The New New Orleans: Finally, Louis Armstrong Plays Again

North Rampart Street forms the western border of New Orleans‘ French Quarter. On one side, streets named St. Louis, St. Peter and Dumaine lead to picturesque homes, elegant restaurants and rowdy bars. On the other side of Rampart sits a park that’s been both feared and beloved by residents and visitors, avoided by some, a lifeline for others.

Louis Armstrong Park has been through a series of trials in the years since Hurricane Katrina. Named for one of the city’s most famous musical sons, the park that was supposed to be a tribute instead became something to avoid.

Although it houses a historic landmark, Congo Square, where slaves came to socialize and share African rhythms, many tourists never saw it, or were told not to set foot inside. Fences kept many out, including residents of the Treme neighborhood nearby.

The worst insult came in summer 2010, when a botched facelift went awry and a contractor cracked the toe of the Louis Armstrong statue. Mayor Mitch Landrieu ordered work to stop and the park was closed. The city discovered newly poured sidewalks were cracked, curbs and manholes damaged, and a sprinkler system was improperly installed. Even one of the park’s soaring palm trees was knocked down.

A new contractor was found, work began anew, and finally, last year, Louis Armstrong Park came back to life, a symbol of the New New Orleans that’s evolved since the storm.

%Gallery-170746%Although the 32-acre space is rarely crowded on weekdays, it’s become a stop for visiting tour groups, like a bunch of French teenagers who posed for pictures and generally ignored a guide trying to explain the site’s historic importance.

McKenzie Coco, a new resident of the French Quarter, came to the park with her husband recently to walk their three dogs. “I always felt sad that it wasn’t being utilized,” Coco said. Now, “it’s well-lit, and safe, and it’s a real positive place for the neighborhood.”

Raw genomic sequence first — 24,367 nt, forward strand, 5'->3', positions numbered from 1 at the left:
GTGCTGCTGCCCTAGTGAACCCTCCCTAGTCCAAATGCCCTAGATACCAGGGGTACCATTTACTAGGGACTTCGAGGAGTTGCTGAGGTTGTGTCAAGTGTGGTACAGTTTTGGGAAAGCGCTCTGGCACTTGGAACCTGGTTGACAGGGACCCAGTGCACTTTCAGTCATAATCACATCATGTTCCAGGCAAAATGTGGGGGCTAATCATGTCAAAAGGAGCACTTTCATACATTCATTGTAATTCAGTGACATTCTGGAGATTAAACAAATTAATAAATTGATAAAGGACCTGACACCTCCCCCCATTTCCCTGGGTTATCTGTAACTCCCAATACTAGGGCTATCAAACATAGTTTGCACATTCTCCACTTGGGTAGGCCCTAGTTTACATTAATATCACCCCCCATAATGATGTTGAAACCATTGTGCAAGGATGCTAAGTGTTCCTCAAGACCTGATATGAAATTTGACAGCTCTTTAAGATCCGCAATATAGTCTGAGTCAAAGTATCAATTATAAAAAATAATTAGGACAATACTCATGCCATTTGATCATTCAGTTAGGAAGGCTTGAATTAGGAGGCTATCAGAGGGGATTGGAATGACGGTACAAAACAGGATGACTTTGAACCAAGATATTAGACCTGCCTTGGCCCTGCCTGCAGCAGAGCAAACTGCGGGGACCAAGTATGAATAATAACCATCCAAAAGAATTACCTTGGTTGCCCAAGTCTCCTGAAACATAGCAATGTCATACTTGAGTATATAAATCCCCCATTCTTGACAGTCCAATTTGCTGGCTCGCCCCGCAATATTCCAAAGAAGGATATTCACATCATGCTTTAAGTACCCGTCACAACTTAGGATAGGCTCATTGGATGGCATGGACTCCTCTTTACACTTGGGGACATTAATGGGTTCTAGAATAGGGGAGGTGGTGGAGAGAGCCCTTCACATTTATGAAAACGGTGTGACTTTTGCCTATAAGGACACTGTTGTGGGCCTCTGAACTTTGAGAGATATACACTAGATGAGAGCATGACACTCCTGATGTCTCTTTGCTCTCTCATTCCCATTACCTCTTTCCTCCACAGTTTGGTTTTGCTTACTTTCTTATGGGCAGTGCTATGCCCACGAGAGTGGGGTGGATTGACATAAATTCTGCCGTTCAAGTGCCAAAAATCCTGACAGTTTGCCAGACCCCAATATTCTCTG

Nobody was happier to see the park return than Ben Harwood and Emanuel Lain, the co-founders of People United For Armstrong Park.

Over the past few years, Harwood and Lain have spearheaded community efforts to bring the park back up to life. With almost no corporate backing, and using volunteers, the pair put together a summer concert series that drew 50,000 people to Armstrong Park. They just held a benefit for the concert series, and plan to expand it by more than double for 2013.

Harwood, a native of Detroit who lives in Treme, and Lain, who grew up in New Orlean’s ninth ward but who attended church near the park, met when Lain knocked on Harwood’s door to ask what should be done with the Municipal Auditorium, which sits within the park.

Quickly, the conversation turned to the closed park, and what might be done to help it. Although they were bent on seeing it come back to life, they say their efforts to rehabilitate the park were not always greeted with warmth by its neighbors.

Although they surveyed several thousand residents, and held two public meetings, “some people told us to stop doing it. This was their park,” Harwood recalls. “We had to be bullheaded, and do what had to be done.”

Disaster funds, which are less restrictive than federal block grants, were available, but it seemed like other projects in New Orleans had a much higher priority, and the park was not listed on city officials’ priority list. “Basically, it seemed like the city was just going to keep the park locked, and that was it.”

The organizers gathered 2,000 signatures demanding that the park be reopened, put together a second line parade that stretched from Congo Square to City Hall, and essentially drove home their point that the park was important to the people who lived in New Orleans. “We did a lot of knife-twisting, using the media, to get the city to admit that this park existed,” he said.

Once work got underway, the PULAP group got an unexpected surge of support when contractors cracked the Armstrong statue. “People were really pissed,” Harwood recalls. There was lingering frustration over the fact that a portion of the park remained fenced in, despite all the renovation work that’s taken place.

Although the park now gleams under streetlights in the evening, Lain says there is more to be done to bring the park back to the way it was when he was young. “Those lagoons used to be clean enough to swim in,” he says, gesturing to the ponds on the north side of the park. He and Harwood have numerous ideas, beyond the concert series, to attract more visitors, whether locals or tourists.

Wireless Internet, like the service available in New York’s Bryant Park, could guarantee users all day long, and help people in the neighborhood who don’t have Web access. Food trucks and coffee stands might attract city workers who have few affordable choices. The organizers would like to see the park used by school bands and other young musicians, who could earn their performance stripes by playing traditional New Orleans jazz.

But, for now, says Lain, the improvements will come one step at a time. “This park needed a champion and our organization is just that,” Lain said.

For more on the New New Orleans, click here.